I may have subconsciously known this when I was a student in public school, but became very aware of it when I became an orchestra teacher in both public and private schools. If what is happening in the academic world is the same as what is happening in the instrumental music world (in these schools), I can completely empathize and understand. I can only imagine at this point how much worse things have gotten in just a few years since I have left the profession.
In my experience, my job was to earn high performance ratings at all costs, and not to actually teach music and offer musical experiences to all interested students. I was rudely criticized at all opportunities for doing exactly the opposite of this. While many other programs “hid” their lower-performing groups by not allowing them to perform in public, I invited all of my students to have the valuable experience of performing in public and working with a local clinician. This resulted in lower overall performance scores, and intense and unfair scrutiny from administrators and department chairpersons who had no direct experience with my teaching, my classroom routines, or the children enrolled in my classes. I had no regrets about this whatsoever, because I could see how the experiences benefited the students in my program. But the years of criticism did wear me down. I felt like I was constantly fighting a losing battle. All interests were on annual performance scores, and not on actual learning. All staff meetings, and all conversations among colleagues essentially centered around this and it got to a point where I could not stand it any more and had to leave the profession.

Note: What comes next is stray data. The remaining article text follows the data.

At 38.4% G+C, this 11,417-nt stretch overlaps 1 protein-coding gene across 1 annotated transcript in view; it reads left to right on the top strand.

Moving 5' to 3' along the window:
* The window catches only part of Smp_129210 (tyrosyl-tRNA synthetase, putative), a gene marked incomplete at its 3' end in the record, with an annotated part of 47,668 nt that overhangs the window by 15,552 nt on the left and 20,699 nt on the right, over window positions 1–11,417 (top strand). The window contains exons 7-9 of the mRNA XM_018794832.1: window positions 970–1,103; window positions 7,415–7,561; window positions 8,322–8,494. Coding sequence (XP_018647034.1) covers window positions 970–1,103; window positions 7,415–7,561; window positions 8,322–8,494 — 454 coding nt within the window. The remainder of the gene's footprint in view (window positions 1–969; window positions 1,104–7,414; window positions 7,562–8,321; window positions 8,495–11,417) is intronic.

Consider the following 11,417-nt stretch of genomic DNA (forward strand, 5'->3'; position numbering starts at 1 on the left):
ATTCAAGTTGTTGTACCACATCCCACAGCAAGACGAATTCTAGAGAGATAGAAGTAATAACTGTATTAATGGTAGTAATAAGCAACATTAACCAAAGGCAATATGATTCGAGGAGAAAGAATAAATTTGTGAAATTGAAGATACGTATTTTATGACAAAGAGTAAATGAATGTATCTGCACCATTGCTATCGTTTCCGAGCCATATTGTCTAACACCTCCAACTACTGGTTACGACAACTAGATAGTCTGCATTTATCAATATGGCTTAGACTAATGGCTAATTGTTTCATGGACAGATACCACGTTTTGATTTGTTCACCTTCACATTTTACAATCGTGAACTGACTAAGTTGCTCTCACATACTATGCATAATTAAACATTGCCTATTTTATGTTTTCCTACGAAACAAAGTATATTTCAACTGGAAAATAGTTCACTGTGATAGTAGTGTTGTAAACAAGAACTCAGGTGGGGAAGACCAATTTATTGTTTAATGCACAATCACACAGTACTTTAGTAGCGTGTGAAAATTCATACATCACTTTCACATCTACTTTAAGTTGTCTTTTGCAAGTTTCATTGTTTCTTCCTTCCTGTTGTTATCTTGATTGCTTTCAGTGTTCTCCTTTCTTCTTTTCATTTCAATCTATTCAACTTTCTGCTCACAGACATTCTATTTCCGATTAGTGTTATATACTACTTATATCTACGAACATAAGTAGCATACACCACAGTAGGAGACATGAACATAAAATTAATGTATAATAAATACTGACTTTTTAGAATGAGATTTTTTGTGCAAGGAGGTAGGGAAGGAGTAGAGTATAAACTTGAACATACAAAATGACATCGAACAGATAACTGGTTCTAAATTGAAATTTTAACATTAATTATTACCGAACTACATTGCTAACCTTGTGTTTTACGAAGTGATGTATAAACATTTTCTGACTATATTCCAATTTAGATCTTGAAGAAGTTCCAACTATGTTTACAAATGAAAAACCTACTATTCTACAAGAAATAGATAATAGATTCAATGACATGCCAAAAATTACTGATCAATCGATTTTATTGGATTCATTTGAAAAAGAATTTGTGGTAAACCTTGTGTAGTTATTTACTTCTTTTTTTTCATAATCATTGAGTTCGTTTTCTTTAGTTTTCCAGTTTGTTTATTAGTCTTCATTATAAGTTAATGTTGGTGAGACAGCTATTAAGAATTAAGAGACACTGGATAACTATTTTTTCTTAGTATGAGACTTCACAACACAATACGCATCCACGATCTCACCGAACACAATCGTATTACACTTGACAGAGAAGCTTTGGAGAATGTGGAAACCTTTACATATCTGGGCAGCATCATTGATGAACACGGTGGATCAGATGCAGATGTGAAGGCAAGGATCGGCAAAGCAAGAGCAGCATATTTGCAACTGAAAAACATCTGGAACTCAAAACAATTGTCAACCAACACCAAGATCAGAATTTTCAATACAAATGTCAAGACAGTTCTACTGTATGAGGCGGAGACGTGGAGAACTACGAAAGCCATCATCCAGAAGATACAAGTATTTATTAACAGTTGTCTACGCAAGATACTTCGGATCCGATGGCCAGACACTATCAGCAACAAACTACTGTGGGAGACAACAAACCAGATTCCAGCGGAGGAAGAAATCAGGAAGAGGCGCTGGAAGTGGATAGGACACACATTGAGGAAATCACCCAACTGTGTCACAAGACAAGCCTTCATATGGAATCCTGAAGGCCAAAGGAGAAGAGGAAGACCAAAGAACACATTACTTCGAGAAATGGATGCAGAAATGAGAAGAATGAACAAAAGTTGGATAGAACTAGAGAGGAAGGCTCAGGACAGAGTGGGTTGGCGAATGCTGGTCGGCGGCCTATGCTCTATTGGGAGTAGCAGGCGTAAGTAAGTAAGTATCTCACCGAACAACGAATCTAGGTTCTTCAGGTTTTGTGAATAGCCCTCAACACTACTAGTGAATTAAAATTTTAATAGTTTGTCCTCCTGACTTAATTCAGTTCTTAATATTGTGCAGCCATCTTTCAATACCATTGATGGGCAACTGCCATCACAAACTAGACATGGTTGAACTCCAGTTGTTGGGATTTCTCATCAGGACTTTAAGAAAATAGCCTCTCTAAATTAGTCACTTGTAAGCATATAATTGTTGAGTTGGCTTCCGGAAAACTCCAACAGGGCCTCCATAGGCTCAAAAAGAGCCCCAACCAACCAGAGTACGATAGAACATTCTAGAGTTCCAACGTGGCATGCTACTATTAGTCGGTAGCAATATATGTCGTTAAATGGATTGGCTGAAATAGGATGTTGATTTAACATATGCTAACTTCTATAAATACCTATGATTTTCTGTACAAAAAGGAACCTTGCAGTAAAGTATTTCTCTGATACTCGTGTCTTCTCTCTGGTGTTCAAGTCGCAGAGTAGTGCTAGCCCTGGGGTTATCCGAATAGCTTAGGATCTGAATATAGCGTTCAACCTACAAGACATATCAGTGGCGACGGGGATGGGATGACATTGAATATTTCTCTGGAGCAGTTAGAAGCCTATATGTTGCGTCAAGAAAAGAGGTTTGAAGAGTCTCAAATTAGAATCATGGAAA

As a student in the orchestra program at the public schools I attended, I may indeed have benefited in ways I can’t comprehend today. I remember practicing for auditions and “chair challenges” and being really proud of “first chair” distinctions. I do believe that competitive opportunities are valuable, but they have their place in the child’s experiences and overall development in their younger years. It should not define a program or a school nearly to the extent that it does today. And they should definitely not be to the exclusion of real learning opportunities. Focus needs to be more on authentic learning experiences for young children rather than on outward appearances of success, which are usually artificial, and at the expense of alienating many hard-working and well-intentioned young minds.